3 Codependent Traits That Breed Anger and Resentment

Codependency, anger, and control all go hand in hand. Today, I’m happy to welcome my colleague Michelle Farris, LMFT, as guest blogger. Michelle is a psychotherapist specializing in anger and codependent relationships. In her post, Michelle explains how three common codependent traits contribute to feelings of anger and how we can free ourselves of these dysfunctional patterns.

A hallmark of codependency is when seeking approval becomes more important than self-care. Over time this creates a pattern of control. Melody Beattie, the author of Codependent No More, defines a codependent as: “Someone who has let another person’s behavior affect him or her, and who is obsessed with controlling that person’s behavior.”

This article focuses on three common traits of codependency: control, people pleasing and the lie of being “fine.” Here you’ll learn how to transform these traits into relationship assets.

Trait #1 – The illusion of control

Trying to change someone else’s behavior is exasperating. If you keep trying to help, you assume that the other person will eventually change. Even as a therapist, I cannot make anyone do anything. People change when they’re ready.

In addictive relationships, the alcoholic is addicted to alcohol and the codependent is addicted to the alcoholic. This means that the codependent’s happiness is wrapped up in the alcoholic. If their partner is happy and sober, life is perfect. But, living with an alcoholic is far from perfect.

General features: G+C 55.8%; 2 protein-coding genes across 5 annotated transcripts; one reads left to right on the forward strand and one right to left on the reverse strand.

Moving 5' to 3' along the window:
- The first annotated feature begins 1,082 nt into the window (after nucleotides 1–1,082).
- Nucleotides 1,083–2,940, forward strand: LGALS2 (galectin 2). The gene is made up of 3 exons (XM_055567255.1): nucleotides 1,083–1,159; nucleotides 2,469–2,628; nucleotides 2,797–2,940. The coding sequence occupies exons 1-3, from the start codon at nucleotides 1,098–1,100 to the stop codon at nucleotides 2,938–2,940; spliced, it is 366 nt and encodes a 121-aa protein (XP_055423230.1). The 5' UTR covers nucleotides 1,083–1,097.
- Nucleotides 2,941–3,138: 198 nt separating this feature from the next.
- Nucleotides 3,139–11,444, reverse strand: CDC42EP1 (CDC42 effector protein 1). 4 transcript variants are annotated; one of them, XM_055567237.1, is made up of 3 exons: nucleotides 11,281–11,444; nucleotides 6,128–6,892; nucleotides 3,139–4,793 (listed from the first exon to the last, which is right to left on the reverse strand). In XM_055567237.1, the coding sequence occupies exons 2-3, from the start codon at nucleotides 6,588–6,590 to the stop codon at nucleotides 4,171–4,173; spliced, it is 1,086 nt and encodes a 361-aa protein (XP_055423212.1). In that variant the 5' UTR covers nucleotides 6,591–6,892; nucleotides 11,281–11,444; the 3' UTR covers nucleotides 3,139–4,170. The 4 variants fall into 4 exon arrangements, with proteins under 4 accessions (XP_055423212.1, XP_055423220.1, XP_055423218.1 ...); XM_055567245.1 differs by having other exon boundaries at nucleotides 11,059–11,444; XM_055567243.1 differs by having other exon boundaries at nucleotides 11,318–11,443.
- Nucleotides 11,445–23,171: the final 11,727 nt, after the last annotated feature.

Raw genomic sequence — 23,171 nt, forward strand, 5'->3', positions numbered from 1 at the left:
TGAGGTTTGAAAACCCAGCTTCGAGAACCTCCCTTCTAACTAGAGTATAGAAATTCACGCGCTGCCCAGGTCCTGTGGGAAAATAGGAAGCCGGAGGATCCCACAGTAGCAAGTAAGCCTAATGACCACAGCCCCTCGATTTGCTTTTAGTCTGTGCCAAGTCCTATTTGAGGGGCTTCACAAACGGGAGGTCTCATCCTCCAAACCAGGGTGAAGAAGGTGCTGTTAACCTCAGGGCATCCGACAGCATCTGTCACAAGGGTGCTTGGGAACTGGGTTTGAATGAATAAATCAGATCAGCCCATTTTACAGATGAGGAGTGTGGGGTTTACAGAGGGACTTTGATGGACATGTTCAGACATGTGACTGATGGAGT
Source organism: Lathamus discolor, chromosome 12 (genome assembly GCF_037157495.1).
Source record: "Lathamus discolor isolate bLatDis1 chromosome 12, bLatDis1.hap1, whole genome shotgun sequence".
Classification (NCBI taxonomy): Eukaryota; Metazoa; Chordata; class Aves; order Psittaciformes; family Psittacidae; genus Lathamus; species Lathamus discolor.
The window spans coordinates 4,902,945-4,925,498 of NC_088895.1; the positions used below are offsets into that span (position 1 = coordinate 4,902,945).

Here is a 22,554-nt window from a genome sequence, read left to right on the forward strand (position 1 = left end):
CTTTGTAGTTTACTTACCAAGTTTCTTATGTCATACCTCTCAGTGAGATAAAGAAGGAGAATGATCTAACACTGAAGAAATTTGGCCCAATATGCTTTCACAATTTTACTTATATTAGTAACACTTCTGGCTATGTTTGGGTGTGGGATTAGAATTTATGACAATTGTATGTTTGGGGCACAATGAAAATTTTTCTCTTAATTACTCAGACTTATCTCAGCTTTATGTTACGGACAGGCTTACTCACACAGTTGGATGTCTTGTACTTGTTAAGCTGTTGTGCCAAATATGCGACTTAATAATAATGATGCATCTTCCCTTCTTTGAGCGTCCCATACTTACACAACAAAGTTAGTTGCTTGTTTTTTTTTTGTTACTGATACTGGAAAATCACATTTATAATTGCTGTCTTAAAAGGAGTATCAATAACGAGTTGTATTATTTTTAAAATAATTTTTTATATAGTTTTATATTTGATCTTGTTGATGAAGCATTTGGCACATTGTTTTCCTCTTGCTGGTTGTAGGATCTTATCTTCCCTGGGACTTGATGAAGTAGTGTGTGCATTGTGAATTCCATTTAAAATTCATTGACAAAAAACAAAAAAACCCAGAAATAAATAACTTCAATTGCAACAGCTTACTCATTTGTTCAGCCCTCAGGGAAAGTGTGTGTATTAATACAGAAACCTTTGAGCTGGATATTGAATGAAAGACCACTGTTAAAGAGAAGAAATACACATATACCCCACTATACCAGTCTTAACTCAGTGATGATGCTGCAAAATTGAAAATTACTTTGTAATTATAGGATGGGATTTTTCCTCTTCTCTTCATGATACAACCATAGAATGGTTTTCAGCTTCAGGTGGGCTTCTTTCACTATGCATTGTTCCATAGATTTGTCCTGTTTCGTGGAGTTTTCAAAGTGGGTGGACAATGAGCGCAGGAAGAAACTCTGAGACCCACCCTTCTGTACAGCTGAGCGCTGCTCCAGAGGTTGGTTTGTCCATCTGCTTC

This control fuels unrealistic, unspoken expectations. You don’t express your needs but assume they should be met. This can lead to years of resentment and anger until you finally realize you don’t have control.

Admitting that you can’t change others is the first step in recovery. It takes effort to take the focus off of others, but this is how you learn to let go. When trying to control, you lose sight of your priorities. Learning what you need takes time and a willingness to let others be.

The antidote for control is acceptance. Accepting people as they are is a big task, not just for people struggling with codependency.

Al-Anon is a 12 step program that teaches how to let go of control while increasing self-care. The group is a gentle support to the harsh reality of addiction and self-neglect.

Trait #2 – Being a superhero

At the heart of each codependent person lies a generous soul. You have a sincere desire to ease suffering. It’s uncomfortable when your partner is hurting. Helping feels like its own reward – until it stops working.

For instance, you find that you’re a people-pleaser and can’t say no. Doing favors for friends and family now feels overwhelming. You can’t ask for help because you have the belief that you should do it by yourself. Saying no is considered selfish rather than good self-care.